At the conclusion of their estate planning with their lawyers, clients will generally receive a reporting letter, which explains the work completed and contains cautions against doing certain things like writing on or removing the staples from the original will.
Often home buyers need to rely on a guarantor in order to allow them to qualify for the mortgage. In such cases, a lender often requires the guarantor to be registered as an owner of the property; even if the parties agree that the purchasers are the sole beneficial owners of the property. In this context, the guarantor, or bare trustee, holds no beneficial interest in the property although they are a registered owner of the property. Continue reading “Bare Trustee Found to be “Particular Individual” under the Excise Tax Act: New Housing Rebate Denied” »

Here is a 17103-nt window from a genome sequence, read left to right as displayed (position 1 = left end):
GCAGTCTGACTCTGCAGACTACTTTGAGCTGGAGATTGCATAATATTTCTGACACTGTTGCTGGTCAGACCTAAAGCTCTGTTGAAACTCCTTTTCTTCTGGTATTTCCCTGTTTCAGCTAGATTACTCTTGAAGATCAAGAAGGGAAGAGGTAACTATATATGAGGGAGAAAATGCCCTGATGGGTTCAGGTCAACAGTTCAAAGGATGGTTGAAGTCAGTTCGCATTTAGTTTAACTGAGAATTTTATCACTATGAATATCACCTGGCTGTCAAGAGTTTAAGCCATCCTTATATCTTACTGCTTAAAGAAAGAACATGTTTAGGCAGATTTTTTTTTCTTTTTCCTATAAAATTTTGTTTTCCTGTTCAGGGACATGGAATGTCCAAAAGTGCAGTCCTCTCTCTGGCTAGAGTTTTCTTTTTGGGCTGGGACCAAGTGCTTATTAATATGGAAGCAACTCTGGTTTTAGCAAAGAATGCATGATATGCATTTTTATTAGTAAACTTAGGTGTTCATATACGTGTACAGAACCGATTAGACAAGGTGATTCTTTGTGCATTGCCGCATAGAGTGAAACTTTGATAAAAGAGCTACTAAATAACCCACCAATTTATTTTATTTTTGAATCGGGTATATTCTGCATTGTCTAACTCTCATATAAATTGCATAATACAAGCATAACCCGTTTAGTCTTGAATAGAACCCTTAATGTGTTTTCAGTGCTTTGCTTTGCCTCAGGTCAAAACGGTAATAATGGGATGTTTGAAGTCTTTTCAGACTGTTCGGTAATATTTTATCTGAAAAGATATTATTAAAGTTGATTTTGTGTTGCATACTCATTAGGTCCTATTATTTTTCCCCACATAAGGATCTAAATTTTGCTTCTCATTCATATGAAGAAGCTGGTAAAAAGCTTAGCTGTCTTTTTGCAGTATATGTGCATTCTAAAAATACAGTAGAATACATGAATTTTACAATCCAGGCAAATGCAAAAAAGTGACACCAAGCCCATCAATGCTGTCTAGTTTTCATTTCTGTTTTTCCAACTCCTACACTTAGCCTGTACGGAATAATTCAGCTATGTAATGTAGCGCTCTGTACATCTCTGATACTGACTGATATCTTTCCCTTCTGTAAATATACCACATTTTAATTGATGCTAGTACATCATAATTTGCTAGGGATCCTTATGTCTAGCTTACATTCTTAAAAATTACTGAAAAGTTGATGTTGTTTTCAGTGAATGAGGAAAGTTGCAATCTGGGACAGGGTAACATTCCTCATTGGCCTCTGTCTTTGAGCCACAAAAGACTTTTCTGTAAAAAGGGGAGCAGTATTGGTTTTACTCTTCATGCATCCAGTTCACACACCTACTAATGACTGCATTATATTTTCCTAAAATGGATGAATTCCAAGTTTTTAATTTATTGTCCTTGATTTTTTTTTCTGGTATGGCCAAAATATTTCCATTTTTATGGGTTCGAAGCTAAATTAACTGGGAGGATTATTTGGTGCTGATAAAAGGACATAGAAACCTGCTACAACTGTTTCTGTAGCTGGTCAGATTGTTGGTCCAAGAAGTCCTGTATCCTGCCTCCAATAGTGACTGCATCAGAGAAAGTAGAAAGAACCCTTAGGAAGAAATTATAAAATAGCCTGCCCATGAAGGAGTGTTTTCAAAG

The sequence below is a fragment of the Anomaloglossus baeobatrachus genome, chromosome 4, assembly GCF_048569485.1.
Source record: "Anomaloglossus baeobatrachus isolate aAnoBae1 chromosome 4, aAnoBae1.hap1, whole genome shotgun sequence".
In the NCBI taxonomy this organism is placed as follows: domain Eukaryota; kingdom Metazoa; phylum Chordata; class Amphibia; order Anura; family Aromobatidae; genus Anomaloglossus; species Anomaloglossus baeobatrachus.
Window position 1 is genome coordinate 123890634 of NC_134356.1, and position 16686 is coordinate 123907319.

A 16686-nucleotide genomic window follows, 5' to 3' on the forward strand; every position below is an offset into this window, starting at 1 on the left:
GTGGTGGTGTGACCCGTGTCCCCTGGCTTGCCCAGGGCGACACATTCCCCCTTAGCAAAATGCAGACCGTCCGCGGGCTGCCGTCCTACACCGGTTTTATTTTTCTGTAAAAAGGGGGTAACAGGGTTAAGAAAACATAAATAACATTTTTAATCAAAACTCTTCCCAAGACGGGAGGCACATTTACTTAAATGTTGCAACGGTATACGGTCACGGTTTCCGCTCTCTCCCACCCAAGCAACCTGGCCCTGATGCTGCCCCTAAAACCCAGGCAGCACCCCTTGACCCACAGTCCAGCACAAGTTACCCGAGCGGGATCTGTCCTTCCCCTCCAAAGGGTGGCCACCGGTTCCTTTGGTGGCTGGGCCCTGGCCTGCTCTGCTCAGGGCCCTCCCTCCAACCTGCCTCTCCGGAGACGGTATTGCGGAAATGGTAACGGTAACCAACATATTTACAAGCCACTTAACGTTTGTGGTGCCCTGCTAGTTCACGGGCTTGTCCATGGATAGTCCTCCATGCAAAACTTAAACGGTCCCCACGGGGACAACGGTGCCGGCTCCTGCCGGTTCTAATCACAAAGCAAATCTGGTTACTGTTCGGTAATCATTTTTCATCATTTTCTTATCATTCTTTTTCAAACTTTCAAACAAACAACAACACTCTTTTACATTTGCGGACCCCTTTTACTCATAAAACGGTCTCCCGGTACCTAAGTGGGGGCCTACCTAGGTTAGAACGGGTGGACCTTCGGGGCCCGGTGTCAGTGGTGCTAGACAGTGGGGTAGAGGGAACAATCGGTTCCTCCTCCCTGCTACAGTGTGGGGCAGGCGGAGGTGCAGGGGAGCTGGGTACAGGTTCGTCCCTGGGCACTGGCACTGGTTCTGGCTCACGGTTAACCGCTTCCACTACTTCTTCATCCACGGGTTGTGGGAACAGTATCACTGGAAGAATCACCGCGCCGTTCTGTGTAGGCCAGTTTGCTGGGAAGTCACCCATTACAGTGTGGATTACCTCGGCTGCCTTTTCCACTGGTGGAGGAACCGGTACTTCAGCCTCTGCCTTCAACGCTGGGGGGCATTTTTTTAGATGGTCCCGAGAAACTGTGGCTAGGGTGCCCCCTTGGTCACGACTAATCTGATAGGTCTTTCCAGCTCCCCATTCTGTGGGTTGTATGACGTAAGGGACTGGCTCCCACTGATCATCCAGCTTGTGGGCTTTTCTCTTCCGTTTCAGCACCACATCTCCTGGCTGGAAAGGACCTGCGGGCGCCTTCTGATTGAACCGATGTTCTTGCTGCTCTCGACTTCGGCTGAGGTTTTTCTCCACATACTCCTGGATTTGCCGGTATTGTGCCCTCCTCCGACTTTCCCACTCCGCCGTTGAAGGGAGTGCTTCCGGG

There are many circumstances where a committee appointed to look after the affairs of a mentally incompetent patient may need to access the contents of a patient’s file materials from a lawyer. The cases of Derlago v Derlago, (1994) 93 BCLR (2d) 307, 2ETR (2d) 315 and Re: Elsie Jones, 2009 BCSC 1306, at paras 12-13, clarifies that the authority to make decisions regarding a patient’s property, including legal files, extends to the committee.